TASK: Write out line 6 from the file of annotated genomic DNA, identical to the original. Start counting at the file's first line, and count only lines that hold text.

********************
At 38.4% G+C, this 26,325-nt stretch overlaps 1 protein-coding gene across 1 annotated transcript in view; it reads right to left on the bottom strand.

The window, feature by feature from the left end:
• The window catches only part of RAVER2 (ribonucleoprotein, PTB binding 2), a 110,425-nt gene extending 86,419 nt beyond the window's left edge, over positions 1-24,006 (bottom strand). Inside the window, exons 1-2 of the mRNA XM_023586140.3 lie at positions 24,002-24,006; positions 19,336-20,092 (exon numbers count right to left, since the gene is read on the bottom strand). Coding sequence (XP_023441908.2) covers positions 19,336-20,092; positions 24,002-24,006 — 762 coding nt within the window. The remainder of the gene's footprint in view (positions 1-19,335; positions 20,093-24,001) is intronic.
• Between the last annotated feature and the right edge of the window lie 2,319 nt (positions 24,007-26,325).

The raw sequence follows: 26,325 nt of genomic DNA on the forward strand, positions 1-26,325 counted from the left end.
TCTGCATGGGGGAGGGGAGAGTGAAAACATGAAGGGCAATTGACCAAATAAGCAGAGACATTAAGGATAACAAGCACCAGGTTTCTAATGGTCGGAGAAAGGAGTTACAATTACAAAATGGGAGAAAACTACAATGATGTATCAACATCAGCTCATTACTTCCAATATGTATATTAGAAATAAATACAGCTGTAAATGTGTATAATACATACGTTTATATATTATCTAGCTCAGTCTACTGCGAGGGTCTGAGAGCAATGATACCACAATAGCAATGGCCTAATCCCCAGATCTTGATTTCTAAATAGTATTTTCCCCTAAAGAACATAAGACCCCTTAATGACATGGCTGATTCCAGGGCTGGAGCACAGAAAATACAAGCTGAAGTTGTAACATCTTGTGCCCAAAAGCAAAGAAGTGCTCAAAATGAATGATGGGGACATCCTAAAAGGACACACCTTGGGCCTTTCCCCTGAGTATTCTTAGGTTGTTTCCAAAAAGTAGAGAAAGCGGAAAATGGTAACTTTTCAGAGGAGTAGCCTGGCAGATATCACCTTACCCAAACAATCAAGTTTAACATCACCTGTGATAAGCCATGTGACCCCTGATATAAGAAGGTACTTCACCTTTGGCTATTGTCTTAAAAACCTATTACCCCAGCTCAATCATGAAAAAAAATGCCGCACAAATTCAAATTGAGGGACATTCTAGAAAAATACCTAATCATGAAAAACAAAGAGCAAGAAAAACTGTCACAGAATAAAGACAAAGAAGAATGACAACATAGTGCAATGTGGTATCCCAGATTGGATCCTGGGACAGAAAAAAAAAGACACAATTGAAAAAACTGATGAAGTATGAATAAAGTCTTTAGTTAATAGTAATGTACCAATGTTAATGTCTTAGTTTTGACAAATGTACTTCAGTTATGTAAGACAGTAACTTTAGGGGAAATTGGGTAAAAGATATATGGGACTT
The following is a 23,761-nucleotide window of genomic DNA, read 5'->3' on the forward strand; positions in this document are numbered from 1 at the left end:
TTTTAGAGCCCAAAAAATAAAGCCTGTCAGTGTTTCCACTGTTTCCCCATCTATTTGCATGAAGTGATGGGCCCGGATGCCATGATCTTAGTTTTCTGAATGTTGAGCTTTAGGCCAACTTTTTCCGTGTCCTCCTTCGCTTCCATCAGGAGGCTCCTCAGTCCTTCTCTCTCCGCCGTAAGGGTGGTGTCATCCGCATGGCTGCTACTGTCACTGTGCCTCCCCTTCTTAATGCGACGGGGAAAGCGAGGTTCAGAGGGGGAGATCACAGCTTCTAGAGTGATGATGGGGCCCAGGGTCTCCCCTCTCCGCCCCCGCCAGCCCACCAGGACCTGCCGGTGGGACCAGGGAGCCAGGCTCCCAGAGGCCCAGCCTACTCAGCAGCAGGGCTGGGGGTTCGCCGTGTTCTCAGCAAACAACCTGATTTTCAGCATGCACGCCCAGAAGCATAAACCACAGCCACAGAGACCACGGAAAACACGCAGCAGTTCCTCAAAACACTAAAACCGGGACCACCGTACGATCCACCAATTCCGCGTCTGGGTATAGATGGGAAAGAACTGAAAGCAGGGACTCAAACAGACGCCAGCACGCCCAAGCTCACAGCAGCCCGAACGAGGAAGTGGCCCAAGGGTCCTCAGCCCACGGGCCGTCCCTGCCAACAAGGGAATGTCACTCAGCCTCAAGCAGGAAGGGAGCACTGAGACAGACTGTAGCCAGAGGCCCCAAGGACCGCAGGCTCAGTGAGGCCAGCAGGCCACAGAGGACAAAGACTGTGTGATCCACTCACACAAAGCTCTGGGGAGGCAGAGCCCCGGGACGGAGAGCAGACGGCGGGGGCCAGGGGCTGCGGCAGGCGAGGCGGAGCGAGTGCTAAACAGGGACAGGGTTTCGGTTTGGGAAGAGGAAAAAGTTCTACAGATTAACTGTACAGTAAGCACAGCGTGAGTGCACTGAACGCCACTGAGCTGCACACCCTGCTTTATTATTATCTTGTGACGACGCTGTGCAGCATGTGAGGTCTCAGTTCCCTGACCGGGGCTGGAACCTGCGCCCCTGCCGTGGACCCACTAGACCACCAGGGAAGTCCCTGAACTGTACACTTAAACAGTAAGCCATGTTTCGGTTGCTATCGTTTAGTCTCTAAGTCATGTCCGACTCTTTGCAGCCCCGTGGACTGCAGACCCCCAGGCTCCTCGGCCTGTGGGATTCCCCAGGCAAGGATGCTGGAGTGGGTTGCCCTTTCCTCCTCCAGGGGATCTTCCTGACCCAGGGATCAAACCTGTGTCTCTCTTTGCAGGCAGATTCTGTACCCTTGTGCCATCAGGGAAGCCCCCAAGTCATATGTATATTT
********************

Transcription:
TCTGCATGGGGGAGGGGAGAGTGAAAACATGAAGGGCAATTGACCAAATAAGCAGAGACATTAAGGATAACAAGCACCAGGTTTCTAATGGTCGGAGAAAGGAGTTACAATTACAAAATGGGAGAAAACTACAATGATGTATCAACATCAGCTCATTACTTCCAATATGTATATTAGAAATAAATACAGCTGTAAATGTGTATAATACATACGTTTATATATTATCTAGCTCAGTCTACTGCGAGGGTCTGAGAGCAATGATACCACAATAGCAATGGCCTAATCCCCAGATCTTGATTTCTAAATAGTATTTTCCCCTAAAGAACATAAGACCCCTTAATGACATGGCTGATTCCAGGGCTGGAGCACAGAAAATACAAGCTGAAGTTGTAACATCTTGTGCCCAAAAGCAAAGAAGTGCTCAAAATGAATGATGGGGACATCCTAAAAGGACACACCTTGGGCCTTTCCCCTGAGTATTCTTAGGTTGTTTCCAAAAAGTAGAGAAAGCGGAAAATGGTAACTTTTCAGAGGAGTAGCCTGGCAGATATCACCTTACCCAAACAATCAAGTTTAACATCACCTGTGATAAGCCATGTGACCCCTGATATAAGAAGGTACTTCACCTTTGGCTATTGTCTTAAAAACCTATTACCCCAGCTCAATCATGAAAAAAAATGCCGCACAAATTCAAATTGAGGGACATTCTAGAAAAATACCTAATCATGAAAAACAAAGAGCAAGAAAAACTGTCACAGAATAAAGACAAAGAAGAATGACAACATAGTGCAATGTGGTATCCCAGATTGGATCCTGGGACAGAAAAAAAAAGACACAATTGAAAAAACTGATGAAGTATGAATAAAGTCTTTAGTTAATAGTAATGTACCAATGTTAATGTCTTAGTTTTGACAAATGTACTTCAGTTATGTAAGACAGTAACTTTAGGGGAAATTGGGTAAAAGATATATGGGACTT